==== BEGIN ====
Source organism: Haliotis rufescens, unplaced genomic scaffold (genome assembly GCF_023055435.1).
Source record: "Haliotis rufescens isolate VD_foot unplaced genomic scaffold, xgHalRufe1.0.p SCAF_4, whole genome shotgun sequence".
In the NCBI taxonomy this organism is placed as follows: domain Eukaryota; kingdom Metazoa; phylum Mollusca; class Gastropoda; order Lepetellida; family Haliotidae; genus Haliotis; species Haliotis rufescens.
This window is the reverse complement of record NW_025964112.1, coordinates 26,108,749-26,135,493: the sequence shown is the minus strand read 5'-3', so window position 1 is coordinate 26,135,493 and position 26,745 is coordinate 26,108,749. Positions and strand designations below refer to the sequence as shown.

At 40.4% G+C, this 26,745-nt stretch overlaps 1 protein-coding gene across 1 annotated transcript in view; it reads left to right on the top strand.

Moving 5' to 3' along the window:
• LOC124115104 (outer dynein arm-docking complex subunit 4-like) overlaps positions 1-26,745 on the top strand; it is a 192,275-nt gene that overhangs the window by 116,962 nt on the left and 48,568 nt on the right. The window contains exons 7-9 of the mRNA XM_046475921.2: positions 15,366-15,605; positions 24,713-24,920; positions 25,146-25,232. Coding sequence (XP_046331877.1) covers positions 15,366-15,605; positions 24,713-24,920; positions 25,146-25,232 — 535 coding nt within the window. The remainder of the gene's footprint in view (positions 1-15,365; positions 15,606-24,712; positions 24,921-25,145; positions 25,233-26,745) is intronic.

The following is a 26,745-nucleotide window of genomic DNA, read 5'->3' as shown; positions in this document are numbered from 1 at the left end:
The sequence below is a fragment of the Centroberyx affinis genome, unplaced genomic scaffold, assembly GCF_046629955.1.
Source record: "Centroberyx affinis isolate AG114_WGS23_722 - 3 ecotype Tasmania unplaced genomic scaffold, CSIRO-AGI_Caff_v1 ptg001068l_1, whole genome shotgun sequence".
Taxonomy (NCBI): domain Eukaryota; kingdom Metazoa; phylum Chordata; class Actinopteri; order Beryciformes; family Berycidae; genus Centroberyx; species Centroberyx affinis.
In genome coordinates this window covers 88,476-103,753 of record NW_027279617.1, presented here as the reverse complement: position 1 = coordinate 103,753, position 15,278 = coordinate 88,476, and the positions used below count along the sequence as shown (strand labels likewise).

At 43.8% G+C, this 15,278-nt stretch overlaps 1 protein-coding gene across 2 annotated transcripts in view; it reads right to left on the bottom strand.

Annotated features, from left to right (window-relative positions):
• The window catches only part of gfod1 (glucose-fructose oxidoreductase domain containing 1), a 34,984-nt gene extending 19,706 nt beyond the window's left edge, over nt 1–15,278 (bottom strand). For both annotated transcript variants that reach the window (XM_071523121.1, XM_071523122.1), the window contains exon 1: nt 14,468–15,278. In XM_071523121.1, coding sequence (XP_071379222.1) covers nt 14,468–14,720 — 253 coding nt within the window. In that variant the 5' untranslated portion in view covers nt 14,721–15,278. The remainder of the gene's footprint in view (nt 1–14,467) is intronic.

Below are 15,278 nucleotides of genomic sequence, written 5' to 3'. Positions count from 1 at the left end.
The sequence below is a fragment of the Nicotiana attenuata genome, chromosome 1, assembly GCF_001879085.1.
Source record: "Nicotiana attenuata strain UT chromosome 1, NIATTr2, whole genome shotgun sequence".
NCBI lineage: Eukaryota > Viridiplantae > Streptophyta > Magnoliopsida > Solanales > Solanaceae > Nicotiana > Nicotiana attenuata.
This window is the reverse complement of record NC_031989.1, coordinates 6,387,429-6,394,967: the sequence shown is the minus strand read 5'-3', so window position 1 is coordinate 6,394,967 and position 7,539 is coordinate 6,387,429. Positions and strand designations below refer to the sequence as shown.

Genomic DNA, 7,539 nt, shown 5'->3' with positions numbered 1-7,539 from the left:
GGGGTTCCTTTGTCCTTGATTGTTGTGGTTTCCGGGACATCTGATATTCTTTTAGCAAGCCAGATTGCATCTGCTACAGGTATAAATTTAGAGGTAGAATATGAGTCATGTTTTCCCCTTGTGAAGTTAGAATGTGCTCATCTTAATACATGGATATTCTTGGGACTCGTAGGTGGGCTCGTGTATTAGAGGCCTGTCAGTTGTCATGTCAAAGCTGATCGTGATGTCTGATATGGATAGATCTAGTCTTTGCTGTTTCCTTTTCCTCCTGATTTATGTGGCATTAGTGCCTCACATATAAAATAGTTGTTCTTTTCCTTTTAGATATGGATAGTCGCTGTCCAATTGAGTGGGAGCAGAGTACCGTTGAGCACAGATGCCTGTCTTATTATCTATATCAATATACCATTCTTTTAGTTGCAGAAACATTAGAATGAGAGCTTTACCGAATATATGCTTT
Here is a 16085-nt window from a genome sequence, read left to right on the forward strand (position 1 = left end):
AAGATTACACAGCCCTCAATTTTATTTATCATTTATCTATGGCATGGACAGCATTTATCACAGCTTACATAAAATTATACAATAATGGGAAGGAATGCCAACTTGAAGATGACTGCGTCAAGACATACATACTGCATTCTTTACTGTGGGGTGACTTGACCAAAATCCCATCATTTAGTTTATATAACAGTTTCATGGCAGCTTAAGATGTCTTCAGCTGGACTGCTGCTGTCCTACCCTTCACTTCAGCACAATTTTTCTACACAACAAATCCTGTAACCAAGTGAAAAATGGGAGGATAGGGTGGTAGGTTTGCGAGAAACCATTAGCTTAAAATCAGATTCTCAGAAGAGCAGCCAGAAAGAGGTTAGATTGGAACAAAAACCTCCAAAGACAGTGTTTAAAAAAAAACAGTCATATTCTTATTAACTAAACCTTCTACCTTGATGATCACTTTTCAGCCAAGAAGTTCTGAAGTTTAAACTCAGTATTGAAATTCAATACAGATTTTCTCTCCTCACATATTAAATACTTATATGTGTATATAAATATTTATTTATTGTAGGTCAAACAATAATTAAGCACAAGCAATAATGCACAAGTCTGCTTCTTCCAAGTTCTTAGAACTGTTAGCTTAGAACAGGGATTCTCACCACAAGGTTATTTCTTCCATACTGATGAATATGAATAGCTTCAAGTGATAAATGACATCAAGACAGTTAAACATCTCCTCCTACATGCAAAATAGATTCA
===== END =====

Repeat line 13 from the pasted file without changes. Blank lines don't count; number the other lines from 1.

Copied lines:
At 43.8% G+C, this 15,278-nt stretch overlaps 1 protein-coding gene across 2 annotated transcripts in view; it reads right to left on the bottom strand.